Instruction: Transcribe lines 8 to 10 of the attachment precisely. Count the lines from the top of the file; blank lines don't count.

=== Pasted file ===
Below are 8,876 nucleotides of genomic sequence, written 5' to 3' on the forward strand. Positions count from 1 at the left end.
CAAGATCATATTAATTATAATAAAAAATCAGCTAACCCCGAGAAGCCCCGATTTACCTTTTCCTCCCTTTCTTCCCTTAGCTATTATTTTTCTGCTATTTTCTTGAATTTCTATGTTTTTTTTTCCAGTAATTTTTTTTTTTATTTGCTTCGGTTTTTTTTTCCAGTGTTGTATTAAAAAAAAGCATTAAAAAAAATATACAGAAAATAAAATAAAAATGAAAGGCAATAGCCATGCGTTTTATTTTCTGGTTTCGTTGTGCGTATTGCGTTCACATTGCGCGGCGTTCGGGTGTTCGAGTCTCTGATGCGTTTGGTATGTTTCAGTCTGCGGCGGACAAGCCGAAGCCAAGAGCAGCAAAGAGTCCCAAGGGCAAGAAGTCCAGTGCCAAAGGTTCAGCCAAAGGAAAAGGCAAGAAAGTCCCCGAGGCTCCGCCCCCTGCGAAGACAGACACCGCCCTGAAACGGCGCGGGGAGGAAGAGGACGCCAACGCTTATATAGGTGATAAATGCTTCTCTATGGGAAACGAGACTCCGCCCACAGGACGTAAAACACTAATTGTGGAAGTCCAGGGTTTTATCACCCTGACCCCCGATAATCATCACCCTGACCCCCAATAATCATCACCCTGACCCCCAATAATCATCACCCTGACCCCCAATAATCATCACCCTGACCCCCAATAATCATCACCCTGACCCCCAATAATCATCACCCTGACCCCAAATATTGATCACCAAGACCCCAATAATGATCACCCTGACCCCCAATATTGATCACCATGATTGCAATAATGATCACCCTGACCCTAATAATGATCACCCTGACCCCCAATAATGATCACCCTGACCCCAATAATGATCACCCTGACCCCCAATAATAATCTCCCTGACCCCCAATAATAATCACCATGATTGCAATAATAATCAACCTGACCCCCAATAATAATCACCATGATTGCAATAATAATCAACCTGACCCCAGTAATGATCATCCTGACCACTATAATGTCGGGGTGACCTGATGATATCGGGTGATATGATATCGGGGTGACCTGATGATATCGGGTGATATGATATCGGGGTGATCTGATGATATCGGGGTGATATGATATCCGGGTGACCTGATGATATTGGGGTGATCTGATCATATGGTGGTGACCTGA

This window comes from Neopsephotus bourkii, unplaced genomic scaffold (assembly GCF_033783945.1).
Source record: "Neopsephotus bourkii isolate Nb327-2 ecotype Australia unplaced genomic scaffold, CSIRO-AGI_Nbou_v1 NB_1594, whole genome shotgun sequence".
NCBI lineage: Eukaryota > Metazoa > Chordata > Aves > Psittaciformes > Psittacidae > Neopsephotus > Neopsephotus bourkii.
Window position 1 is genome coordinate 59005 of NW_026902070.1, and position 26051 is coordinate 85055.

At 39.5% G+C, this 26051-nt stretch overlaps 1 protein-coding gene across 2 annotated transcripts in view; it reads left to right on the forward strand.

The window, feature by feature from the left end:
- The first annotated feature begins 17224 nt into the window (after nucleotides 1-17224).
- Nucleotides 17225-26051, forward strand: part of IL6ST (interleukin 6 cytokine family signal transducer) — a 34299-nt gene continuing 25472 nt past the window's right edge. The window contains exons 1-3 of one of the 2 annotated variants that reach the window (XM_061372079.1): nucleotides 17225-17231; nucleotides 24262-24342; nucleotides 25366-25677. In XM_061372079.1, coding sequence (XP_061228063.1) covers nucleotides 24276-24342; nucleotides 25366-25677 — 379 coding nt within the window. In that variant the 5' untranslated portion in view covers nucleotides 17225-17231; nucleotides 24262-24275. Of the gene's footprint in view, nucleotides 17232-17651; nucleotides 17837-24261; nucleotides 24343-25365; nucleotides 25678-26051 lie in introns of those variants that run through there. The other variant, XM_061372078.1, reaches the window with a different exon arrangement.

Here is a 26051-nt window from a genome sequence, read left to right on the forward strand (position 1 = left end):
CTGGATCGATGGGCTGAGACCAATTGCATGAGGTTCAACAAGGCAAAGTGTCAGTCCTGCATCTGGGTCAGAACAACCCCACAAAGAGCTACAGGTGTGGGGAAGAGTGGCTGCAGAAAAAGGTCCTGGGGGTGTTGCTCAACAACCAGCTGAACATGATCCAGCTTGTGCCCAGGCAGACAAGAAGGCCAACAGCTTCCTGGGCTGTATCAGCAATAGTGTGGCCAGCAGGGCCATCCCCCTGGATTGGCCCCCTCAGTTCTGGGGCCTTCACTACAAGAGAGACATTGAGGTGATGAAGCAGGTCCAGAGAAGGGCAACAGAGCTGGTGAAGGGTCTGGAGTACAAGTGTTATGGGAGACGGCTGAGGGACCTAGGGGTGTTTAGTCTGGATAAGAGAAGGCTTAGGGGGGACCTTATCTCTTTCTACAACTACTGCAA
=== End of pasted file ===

The window, feature by feature from the left end:
- The first annotated feature begins 17224 nt into the window (after nucleotides 1-17224).
- Nucleotides 17225-26051, forward strand: part of IL6ST (interleukin 6 cytokine family signal transducer) — a 34299-nt gene continuing 25472 nt past the window's right edge. The window contains exons 1-3 of one of the 2 annotated variants that reach the window (XM_061372079.1): nucleotides 17225-17231; nucleotides 24262-24342; nucleotides 25366-25677. In XM_061372079.1, coding sequence (XP_061228063.1) covers nucleotides 24276-24342; nucleotides 25366-25677 — 379 coding nt within the window. In that variant the 5' untranslated portion in view covers nucleotides 17225-17231; nucleotides 24262-24275. Of the gene's footprint in view, nucleotides 17232-17651; nucleotides 17837-24261; nucleotides 24343-25365; nucleotides 25678-26051 lie in introns of those variants that run through there. The other variant, XM_061372078.1, reaches the window with a different exon arrangement.